I just finished reading a rather long article about estafadores cibernéticos :


and feel that, given the context, this sentence :

Los correos electrónicos o mensajes de texto con links o publicidad donde se venden o promocionan mascarillas o material necesario para la pandemia están a la orden del día, y aunque parezca mentira, no son pocos los que se resisten a pinchar en el enlace que robará su intimidad.

is logically unsound in that los que se resisten should actually not be many.

Would you agree?

  • 1
    You're probably right. The sentence seems to have an extra "no". It should be "... parezca mentira, son pocos los que ..." but it looks just like a typo to me.
    – RubioRic
    May 19 at 5:46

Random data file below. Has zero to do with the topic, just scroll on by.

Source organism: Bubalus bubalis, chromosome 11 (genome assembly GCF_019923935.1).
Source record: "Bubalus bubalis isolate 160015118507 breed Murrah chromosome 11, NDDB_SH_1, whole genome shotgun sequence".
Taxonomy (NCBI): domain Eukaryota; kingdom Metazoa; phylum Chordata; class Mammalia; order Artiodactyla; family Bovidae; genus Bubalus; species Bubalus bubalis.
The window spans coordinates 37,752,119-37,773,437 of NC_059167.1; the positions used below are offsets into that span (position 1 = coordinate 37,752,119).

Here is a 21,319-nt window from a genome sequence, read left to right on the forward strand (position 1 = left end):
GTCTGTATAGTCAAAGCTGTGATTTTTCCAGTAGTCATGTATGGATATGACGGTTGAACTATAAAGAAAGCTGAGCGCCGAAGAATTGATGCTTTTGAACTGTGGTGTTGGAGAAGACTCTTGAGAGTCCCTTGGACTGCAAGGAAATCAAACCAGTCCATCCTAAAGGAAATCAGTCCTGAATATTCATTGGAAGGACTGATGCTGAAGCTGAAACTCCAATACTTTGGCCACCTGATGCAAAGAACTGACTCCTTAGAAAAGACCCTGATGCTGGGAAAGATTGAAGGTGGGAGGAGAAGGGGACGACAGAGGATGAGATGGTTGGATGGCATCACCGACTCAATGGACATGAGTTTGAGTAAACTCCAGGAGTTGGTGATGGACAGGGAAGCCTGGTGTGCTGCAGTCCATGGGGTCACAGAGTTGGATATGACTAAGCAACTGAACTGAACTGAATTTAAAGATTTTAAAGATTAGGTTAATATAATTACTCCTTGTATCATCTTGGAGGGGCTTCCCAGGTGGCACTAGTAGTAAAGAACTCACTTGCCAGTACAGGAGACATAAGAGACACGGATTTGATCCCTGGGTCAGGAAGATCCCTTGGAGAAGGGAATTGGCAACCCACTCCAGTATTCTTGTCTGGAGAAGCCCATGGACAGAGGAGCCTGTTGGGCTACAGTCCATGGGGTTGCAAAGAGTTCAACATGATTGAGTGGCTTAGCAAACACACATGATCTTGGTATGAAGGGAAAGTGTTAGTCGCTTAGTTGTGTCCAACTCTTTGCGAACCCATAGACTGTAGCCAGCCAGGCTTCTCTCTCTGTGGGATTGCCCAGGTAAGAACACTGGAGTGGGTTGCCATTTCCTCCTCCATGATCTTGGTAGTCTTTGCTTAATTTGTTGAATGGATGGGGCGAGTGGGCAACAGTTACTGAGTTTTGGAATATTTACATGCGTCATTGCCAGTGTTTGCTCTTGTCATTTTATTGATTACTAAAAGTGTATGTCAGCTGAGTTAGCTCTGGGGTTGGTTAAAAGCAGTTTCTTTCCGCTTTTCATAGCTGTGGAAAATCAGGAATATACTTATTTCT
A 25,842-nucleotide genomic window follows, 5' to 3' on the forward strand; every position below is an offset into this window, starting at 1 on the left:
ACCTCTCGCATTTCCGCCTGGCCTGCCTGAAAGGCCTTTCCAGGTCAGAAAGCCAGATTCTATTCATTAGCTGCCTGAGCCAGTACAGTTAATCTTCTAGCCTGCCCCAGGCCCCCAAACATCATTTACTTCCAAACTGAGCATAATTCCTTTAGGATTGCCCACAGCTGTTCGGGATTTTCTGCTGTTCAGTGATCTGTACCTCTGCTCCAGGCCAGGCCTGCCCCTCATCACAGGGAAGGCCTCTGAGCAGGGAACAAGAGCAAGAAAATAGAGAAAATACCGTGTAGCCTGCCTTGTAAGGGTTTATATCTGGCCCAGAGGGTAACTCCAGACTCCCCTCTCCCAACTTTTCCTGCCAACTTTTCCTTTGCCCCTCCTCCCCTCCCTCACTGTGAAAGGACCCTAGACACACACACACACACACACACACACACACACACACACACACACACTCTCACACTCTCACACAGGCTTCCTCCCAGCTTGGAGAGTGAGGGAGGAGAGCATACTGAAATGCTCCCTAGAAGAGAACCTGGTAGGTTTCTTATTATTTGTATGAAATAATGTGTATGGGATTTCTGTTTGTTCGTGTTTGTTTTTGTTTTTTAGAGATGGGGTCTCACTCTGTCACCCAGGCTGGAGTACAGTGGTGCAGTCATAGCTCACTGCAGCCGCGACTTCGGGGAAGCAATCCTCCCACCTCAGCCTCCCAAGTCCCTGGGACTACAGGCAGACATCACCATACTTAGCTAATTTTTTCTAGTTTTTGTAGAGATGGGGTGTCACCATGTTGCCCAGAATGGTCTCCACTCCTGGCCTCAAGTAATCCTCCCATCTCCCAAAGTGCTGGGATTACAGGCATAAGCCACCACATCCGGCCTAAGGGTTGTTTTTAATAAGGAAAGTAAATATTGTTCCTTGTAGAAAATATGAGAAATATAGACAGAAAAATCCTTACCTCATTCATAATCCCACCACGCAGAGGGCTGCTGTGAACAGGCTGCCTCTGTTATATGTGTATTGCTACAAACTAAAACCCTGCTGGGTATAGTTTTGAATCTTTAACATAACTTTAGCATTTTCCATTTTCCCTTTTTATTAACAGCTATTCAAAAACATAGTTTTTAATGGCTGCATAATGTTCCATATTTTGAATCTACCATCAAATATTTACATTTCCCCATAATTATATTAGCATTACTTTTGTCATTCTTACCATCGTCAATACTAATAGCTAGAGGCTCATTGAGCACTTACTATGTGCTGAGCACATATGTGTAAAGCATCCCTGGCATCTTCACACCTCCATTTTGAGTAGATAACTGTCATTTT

• I interpret no son pocos los que as meaning there are many people who cannot resist clicking.
    – mdewey
    May 19 at 9:53
  • 1
    @mdewey The point is that "resist" is in the affirmative: "...there are many (not few) who refuse to click" while it should be "there are many (not few) who cannot refuse to click".
    – Gustavson
    May 19 at 10:44
  • @Gustavson I must have been reading what I thought the author meant to say, not what the words actually were.
    – mdewey
    May 19 at 13:25
  • I rather think that the sentence has one no too few. It should be no son pocos los que no se resisten. Of course, it can be written in a more straightforward way: no son pocos los que acaban pinchando en el enlace...
    – Gorpik
    May 20 at 16:55

"No son pocos los que se resisten" means that there "are many who resist" because you are denying that there are few. And I'm sure this isn't what you wanna say. I think that you wanna say that only few resist, so it could be "son pocos los que se resisten" or "no son muchos los que se resisten".

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